Gleanings from Clement of Corinth

The Letter of Clement to the Christians in Corinth is probably the earliest Christian writing we have outside of the Gospel canon.  The letter mainly dealt with a scandal in which shepherds (aka elders, bishops, presbyters) had been tossed out by a younger generation without good reason.  It’s a well-known letter to Christians today, but it gives us a great insight into early Christian history and culture.  Here are some gleanings from the letter:

And ye were all humble, boasting of nothing, submitting yourselves rather than subjecting others, more gladly giving than receiving, content with the provision that God had given you; and attending diligently to his words, ye received them into your very hearts, and his sufferings were before your eyes.

But let us pass from ancient examples, and come unto those who have in the times nearest to us, wrestled for the faith.

Envy hath estranged the minds of wives from their husbands, and changed the saying of our father Adam: This is now bone of my bone, and flesh of my flesh.

As I live, saith the Lord, I desire not the death of a sinner, as I desire his repentance;

Let us therefore cleave unto them who live in peace and godliness, not unto them who hypocritically profess to desire peace.

Let us offend against men who are foolish, and senseless, and puffed up in the pride of their own speech, rather than against God.

Audacity, self-will, and boldness belong to them who are accursed of God; but moderation, humility, and meekness, to them that are blessed of God.

What, then, shall we do, brethren? Shall we cease from well-doing, and abandon charity? May the Master never allow that this should happen to us! but let us rather with diligence and zeal hasten to fulfil every good work.

Through him we look steadfastly to the heights of the heavens; through him we behold, as in a glass, the immaculate and lofty countenance of God the Father; through him the eyes of our heart were opened; through him our foolish and darkened understanding springeth up again to his marvellous light; through him the Lord hath willed us to taste of immortal knowledge; who, being the brightness of his glory, is so far better than the angels, as he hath, by inheritance, obtained a more excellent name than they.

Let not the strong man despise the weak, and let the weak pay regard to the strong. Let him that is rich minister to him that is poor. Let him that is poor praise God that he hath given unto him one by whom his want may be supplied. Let the wise show his wisdom, not in words, but in good deeds; let him that is humble not bear witness to himself, but leave another to bear witness to him. Let him that is pure in the flesh boast not of it, knowing that it is another that giveth him the power of continence.

Since, therefore, these things have been made manifest before unto us, and since we have looked into the depths of the divine knowledge, we ought to do everything in order, whatsoever the Lord hath commanded us to do at the appointed seasons, and to perform the offerings and liturgies.  These he hath not commanded to be done at random or in disorder, but at fixed times and seasons.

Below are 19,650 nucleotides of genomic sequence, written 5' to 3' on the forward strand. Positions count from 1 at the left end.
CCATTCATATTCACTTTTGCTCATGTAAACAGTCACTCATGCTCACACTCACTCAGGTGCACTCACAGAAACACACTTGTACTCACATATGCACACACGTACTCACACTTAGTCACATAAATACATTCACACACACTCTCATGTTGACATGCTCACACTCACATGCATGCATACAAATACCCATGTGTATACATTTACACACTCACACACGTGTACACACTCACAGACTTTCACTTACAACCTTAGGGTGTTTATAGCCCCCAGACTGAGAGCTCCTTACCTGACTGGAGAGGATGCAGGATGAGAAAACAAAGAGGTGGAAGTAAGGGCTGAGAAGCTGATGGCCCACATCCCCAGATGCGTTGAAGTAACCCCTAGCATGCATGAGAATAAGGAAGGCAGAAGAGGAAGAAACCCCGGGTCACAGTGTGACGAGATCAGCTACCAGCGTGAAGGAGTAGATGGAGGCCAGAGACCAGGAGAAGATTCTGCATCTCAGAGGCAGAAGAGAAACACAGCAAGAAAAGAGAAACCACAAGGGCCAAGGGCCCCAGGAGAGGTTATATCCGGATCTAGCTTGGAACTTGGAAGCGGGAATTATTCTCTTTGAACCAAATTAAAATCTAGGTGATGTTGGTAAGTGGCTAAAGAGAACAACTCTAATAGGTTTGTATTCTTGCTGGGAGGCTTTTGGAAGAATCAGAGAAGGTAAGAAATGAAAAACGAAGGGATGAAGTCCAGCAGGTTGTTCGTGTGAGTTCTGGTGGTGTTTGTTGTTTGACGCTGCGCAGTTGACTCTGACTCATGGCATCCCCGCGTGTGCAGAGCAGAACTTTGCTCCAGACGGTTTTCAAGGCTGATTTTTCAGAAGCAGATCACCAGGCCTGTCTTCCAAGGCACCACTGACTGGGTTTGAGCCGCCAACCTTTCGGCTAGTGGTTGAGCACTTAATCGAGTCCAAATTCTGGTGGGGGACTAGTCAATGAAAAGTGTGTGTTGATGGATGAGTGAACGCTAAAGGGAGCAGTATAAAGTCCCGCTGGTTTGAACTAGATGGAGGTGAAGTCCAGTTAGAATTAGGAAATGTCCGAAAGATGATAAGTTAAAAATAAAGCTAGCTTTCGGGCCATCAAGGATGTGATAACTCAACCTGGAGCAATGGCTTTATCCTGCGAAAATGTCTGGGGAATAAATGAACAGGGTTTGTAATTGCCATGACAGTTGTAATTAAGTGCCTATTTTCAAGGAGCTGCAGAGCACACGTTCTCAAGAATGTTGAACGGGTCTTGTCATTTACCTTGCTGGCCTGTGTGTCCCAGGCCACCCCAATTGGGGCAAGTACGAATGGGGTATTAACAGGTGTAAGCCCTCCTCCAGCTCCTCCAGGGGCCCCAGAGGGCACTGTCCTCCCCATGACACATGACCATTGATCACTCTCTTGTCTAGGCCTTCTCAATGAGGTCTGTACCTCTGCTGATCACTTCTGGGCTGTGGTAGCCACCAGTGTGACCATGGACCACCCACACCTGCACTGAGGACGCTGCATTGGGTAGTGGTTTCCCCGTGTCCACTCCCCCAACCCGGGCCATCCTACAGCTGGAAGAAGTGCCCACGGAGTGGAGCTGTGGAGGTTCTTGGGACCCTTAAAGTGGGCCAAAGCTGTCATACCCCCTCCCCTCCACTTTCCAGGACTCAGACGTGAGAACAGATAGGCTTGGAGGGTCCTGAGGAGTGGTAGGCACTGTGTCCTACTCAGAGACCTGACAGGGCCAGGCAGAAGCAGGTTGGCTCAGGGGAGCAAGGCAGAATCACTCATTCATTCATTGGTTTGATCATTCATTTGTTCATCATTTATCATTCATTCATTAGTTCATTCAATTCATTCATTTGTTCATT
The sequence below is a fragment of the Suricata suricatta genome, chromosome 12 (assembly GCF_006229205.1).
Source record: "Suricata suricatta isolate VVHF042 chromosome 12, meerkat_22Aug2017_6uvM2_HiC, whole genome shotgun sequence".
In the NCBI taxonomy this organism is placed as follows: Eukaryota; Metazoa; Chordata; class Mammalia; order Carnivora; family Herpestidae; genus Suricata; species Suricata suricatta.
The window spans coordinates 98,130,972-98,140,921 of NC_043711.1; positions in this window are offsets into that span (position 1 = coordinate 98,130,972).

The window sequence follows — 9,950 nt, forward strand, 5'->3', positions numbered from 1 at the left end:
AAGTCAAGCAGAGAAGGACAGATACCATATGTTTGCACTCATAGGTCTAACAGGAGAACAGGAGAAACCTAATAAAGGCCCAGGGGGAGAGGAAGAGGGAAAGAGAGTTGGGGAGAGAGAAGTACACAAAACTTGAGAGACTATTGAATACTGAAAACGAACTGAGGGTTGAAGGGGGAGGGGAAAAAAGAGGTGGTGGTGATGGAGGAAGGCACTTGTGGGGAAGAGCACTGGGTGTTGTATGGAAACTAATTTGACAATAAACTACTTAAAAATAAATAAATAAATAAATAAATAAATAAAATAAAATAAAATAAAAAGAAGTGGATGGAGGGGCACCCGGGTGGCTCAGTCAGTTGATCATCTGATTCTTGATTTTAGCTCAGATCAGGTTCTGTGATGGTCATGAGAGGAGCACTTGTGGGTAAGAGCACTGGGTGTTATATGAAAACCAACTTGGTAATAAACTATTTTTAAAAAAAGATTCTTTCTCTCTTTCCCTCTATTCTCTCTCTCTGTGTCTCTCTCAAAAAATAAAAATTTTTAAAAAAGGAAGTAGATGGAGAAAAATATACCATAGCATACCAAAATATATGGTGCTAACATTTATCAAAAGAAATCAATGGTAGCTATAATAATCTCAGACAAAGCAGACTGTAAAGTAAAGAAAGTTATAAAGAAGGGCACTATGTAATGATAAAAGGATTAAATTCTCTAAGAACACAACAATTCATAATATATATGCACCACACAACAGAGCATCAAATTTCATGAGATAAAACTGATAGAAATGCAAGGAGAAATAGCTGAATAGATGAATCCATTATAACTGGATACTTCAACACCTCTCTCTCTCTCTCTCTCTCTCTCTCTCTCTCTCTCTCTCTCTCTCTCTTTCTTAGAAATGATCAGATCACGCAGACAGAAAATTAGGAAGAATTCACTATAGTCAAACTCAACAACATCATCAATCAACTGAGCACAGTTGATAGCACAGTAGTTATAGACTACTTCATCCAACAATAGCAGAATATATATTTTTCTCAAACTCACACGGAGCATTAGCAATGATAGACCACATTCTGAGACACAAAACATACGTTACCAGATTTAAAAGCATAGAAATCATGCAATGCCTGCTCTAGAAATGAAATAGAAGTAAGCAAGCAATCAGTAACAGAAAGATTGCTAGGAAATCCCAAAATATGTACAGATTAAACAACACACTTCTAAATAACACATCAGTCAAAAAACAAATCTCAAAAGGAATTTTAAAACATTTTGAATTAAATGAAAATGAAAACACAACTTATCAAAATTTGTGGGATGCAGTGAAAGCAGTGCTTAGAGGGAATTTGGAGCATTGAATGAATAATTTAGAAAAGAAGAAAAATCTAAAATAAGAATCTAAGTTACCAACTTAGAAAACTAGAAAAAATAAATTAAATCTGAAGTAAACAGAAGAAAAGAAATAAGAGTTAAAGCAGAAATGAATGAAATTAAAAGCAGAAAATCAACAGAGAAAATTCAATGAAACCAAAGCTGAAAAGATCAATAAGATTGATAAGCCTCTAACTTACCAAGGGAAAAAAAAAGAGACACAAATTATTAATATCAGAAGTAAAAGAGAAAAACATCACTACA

Ye are contentious, brethren, and are zealous concerning things that pertain not unto salvation.

Why do we tear apart and rend asunder the members of Christ, and make sedition against our body, and come to such a degree of madness that we forget we are members one of another?

This your schism has perverted many; hath cast many into despondency; many into doubt; all of us into grief, and, as yet, your sedition remaineth.

We ask thee, Lord, to be our helper and assister, save those of us who are in affliction, have compassion on the humble, raise the fallen, appear to those who are in need, heal the sinners, convert those of thy people who are wandering from the way, feed the hungry, ransom our prisoners, raise up the sick, encourage the feeble-hearted, let all the nations know that thou art God alone and Jesus Christ thy Son, and that we are thy people and the sheep of thy pasture.

2 responses to “Gleanings from Clement of Corinth

  1. I think the first verse sets the scene for the rest of the letter.

    “The Church of God that sojourns in Rome to the Church of God that sojourns in Corinth.”

    Oh how many problems could be quickly cleared up if American Christians gave up their nationalistic mind and took on a sojourning mind.

  2. You know you cannot write about the pre-Nicene Christians without me commenting! 🙂 Thanks for posting quotations from Clement! We should not take the early Christian writings lightly.

    Clement said, “Let him that is humble not bear witness to himself, but leave another to bear witness to him.” This is very much like Prov 27:2, “Let another praise you, and not your own mouth–a stranger, and not your own lips.”

    FYI about Clement…
    – Clement is more commonly called Clement of Rome. After all, he was an overseer in Rome.
    – Paul gives him a shout-out in Php 4:3.
    – If you take the late date for when Revelation was written, 1 Clement was at the same time (around AD 95).
    – 1 Clement does not claim to be Scripture, but there were a number of early Christians that believed it was such as Clement of Alexandria, the Corinthians themselves (up to the 4th century), and possibly Irenaeus. However, their number wasn’t enough for 1 Clement to be added to the Biblical canon.

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